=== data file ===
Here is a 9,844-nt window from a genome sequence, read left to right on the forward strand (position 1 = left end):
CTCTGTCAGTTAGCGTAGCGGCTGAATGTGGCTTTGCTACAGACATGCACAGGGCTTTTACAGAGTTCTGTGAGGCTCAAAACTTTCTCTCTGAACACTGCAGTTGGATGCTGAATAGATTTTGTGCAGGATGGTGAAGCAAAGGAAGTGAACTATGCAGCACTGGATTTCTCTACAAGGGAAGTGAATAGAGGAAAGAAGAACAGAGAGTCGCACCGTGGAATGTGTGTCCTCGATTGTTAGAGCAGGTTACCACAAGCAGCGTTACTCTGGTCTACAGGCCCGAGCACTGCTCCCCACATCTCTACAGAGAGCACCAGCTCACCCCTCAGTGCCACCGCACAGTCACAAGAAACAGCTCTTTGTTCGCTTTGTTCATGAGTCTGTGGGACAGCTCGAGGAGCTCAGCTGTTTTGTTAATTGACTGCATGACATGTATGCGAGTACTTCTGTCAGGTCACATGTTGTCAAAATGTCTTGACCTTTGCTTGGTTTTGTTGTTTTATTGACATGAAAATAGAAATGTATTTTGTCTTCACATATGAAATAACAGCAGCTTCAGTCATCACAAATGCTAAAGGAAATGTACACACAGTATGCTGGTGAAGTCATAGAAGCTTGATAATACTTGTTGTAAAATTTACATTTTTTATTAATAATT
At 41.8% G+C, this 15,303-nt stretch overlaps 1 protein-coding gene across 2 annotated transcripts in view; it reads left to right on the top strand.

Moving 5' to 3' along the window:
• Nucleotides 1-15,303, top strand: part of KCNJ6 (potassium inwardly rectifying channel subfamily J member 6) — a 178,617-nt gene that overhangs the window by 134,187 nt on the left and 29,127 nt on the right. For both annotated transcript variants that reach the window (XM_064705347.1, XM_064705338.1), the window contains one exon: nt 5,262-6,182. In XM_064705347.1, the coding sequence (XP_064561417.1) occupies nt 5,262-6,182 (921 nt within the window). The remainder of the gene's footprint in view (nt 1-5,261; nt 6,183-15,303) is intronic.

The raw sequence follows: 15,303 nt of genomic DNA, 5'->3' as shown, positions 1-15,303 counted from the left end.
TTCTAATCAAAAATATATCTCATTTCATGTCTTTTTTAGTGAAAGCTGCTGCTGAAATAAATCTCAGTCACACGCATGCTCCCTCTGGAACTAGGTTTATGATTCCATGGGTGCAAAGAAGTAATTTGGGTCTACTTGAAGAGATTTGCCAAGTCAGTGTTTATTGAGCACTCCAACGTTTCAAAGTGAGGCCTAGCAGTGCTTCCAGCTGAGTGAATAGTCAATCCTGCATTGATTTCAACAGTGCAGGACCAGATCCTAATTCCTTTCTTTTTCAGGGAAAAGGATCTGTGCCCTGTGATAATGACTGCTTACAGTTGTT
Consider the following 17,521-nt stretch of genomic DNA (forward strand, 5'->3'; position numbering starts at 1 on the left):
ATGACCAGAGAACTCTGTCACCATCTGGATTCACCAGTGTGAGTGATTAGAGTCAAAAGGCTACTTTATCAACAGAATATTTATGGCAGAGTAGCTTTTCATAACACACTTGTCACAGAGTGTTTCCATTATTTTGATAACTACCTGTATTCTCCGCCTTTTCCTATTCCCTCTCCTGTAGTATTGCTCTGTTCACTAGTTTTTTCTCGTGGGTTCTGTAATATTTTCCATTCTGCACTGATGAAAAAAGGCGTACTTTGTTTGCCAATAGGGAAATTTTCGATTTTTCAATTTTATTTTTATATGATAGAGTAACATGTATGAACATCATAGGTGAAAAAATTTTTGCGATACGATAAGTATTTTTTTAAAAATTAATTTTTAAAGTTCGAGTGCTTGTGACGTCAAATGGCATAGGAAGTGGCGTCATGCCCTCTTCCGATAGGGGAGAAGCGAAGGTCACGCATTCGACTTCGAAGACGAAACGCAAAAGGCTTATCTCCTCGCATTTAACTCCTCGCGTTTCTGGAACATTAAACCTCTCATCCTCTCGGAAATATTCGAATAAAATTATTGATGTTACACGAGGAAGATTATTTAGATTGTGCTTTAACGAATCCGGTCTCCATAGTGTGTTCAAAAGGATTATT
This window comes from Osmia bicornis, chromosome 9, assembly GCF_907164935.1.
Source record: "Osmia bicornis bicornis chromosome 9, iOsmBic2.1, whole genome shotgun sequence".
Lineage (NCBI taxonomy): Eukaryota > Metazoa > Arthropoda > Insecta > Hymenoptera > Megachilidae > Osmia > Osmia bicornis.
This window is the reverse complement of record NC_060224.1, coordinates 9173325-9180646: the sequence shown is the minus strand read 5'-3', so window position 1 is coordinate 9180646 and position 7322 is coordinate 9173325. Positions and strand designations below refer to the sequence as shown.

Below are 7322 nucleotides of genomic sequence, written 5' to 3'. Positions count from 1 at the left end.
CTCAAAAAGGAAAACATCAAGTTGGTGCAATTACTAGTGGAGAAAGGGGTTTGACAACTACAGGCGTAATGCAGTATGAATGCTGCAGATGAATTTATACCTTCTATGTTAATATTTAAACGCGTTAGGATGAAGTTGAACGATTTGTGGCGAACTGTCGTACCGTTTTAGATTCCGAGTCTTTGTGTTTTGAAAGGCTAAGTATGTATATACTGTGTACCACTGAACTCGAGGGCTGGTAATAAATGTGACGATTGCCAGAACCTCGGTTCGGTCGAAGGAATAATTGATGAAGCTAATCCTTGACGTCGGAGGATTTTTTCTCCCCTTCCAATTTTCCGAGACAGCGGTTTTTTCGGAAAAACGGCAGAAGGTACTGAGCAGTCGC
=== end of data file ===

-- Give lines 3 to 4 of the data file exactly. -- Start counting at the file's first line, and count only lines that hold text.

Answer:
At 41.8% G+C, this 15,303-nt stretch overlaps 1 protein-coding gene across 2 annotated transcripts in view; it reads left to right on the top strand.

Moving 5' to 3' along the window: